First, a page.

§ Mr. Lewis Stevens
asked the Secretary of State for the Environment when the second 1982–83 rate support grant supplementary report will be published.
§ Mr. Patrick Jenkin
I have laid this report before Parliament today, together with the "Rate Support Grant Supplementary Report 1984–85" and the "Rate Support Grant Supplementary Report (No. 4) 1981–82".
The 1984–85 report demonstrates the consequences for ratepayers in those areas where local authorities have exceeded the targets for spending approved by Parliament last January.
Authorities were informed last December of their spending targets and of the grant holdback if they exceeded these targets. Despite this notice, overspending authorities have chosen to spend up and so forgo the benefits of central Government grant to the tune of £452 million. This is because budgets received from authorities for 1984–85 are set to overrun the plans approved by Parliament by £841 million. £452 million is only 5 per cent. of the total of block grant of £8,631 million; but for the ratepayers in the high-spending areas the consequences are severe. If certain London councils, including the GLC and ILEA, had spent on target there would have been £255 million more grant for Londoners, and total rates in Islington, Camden and Lambeth would have been 48 per cent., 24 per cent. and 36 per cent. lower respectively. Such are the penalties which high-spending authorities have deliberately and knowingly imposed on their ratepayers in 1984–85.
The 1984–85 report also implements three disregards, excluding from the calculation of grant holdback certain expenditure under the urban programme, on civil defence, and on schemes jointly financed with health authorities. The report announces that a fourth disregard agreed for 1984–85, for additional spending on policing the miners' industrial dispute, will be implemented in a subsequent supplementary report when sufficient information is available.
The 1984–85 report adopts an estimate of £216 million for Liverpool city council's expenditure in 1984–85. This estimate was adopted before the council made its rate for 1984–85 yesterday. I shall reconsider that estimate when I receive full details of its budgeted expenditure for 1984–85. Liverpool city council will, of course, receive no more block grant in 1984–85 than it is entitled to.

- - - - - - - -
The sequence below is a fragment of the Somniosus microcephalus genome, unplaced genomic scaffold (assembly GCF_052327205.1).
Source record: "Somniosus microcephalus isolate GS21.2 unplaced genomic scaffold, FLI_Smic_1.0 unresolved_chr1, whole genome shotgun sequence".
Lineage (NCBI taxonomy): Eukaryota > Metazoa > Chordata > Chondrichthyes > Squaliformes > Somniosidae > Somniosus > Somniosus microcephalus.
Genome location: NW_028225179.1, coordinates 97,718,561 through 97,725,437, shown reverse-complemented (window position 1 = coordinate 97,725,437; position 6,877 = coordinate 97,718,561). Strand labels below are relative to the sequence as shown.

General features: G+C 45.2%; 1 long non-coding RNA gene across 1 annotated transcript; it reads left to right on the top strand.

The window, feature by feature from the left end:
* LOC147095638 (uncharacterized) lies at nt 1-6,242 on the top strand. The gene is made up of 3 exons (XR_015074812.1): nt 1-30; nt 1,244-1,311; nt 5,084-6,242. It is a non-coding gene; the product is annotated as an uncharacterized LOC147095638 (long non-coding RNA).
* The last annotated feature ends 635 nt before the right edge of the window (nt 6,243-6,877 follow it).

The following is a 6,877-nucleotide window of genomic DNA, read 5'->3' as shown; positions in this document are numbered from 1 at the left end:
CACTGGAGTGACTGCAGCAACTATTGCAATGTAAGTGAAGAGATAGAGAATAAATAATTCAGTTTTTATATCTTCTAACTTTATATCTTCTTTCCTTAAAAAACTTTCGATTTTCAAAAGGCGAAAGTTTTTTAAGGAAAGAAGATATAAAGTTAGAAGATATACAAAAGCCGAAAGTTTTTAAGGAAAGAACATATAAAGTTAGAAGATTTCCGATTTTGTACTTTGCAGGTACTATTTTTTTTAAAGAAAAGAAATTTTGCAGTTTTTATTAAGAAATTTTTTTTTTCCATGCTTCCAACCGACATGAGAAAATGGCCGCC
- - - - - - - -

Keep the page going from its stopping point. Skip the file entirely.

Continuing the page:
The 1981–82 fourth supplementary report "closes the books" in the light of audited outturn expenditure information for all local authorities in 1981–82. There is no change to the total of grant and holdback for 1981–82, but there are small changes within the total for all authorities.
The 1982–83 second supplementary report deals with the consequences of the Greater London council's 620W dramatic over-budgeting in that year, which involved that council taking from ratepayers £277 million more than it needed: £177 million of over-budgeting, and £100 million block grant forfeited as a result. The report returns the £100 million forgone grant, necessarily involving grant adjustments to other authorities. Authorities were informed of this prospective change to their grant entitlements last February, so it will come as no surprise. I have frequently made it clear that the whole of that £277 million wrongly taken from the ratepayers by the GLC in 1982–83 should be returned directly to them. This would be equal to a 14p cut in the GLC precept. Instead, the GLC has chosen to keep most of it to spend on a variety of extravagent schemes, including its £6 million advertising campaign. Londoners cannnot any longer afford to pay for the GLC.